“The vendor never disclosed who their print vendor was, and they were unable to provide any of the normal artifacts that would be generated during a routine direct mail translation — such as emails approving the proofs from the printer, address barcode lists provided by the printer, canceled checks for the postage, invoices from the print vendor, or legitimate Bulk Mail postage forms,” stated Mrowiec. “The money was only returned to MCDP after the vendor was contacted by lawyers reaching out on our behalf, as well as being contacted by the media with questions about the transaction.”  

Galloway has prided herself as the first black woman to lead the county party; race aside, her leadership has been rife with controversy. Weeks after MCDP received the mailer reimbursement, Galloway fired nearly all of MCDP staff. Political circles widely perceived the move as self-preservation amid flagging operations and the mailer debacle.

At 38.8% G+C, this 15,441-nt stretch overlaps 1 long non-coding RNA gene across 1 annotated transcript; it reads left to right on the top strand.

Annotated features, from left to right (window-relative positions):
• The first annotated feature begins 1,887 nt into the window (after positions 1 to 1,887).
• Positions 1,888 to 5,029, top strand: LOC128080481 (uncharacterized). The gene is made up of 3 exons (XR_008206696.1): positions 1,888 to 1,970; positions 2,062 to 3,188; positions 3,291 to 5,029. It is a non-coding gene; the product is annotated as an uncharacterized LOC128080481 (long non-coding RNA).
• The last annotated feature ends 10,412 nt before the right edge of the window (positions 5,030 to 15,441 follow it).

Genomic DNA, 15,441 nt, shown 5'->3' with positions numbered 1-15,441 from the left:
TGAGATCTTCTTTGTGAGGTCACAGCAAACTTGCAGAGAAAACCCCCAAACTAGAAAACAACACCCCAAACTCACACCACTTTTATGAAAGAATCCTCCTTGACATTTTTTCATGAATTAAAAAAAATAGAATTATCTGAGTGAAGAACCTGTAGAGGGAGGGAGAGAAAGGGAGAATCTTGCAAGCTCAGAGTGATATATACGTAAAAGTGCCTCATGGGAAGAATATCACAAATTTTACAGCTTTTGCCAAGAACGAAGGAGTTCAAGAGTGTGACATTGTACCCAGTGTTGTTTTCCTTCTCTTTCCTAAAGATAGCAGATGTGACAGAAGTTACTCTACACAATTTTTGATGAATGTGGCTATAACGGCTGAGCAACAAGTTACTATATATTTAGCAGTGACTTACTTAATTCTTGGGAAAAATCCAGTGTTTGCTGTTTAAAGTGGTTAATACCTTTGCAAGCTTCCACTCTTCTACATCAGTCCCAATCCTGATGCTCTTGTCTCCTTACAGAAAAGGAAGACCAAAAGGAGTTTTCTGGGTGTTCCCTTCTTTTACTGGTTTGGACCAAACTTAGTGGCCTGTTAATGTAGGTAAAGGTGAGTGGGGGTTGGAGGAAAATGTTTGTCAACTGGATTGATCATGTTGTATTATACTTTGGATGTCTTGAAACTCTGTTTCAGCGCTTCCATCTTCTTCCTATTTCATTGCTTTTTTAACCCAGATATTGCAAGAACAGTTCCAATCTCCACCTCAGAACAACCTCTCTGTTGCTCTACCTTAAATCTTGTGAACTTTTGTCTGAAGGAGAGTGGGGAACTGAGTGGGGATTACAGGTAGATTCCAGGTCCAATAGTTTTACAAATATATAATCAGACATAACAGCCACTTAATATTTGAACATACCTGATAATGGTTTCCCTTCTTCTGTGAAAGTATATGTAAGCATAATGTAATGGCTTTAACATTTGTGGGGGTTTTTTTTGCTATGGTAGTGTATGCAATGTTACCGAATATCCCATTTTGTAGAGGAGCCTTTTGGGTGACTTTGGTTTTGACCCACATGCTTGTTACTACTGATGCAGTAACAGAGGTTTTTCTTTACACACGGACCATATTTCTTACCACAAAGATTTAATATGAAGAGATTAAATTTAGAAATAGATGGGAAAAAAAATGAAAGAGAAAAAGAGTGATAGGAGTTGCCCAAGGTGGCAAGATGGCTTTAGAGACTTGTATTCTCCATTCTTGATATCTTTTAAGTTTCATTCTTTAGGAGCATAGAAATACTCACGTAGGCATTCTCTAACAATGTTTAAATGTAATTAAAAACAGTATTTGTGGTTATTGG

Last year, Galloway’s repeated purchasing from her fiancé’s company prompted the MCDP board to implement a Conflict of Interest policy preventing any board member or employee from directing business to a vendor owned by themselves, family, or partners without review and approval by the board.   

MCDP paid Galloway’s fiancé’s company over $4,600 from last January through October: over $4,200 for t-shirts and $400 for postcards. Other Democratic candidates also paid the company, including over $5,400 for flyers from former superintendent Kathy Hoffman’s re-election campaign.  

According to her MCDP bio, Galloway also served as the outreach representative for Rep. Ruben Gallego (D-AZ-03). Although Galloway featured her former boss, she issued a public statement denouncing Gallego shortly after assuming the executive director role. 

Prior to that, Galloway served as state manager for the Democratic National Committee (DNC) Organizing Corps 2020 program, and chair of the Arizona Democratic Party Young Black Caucus.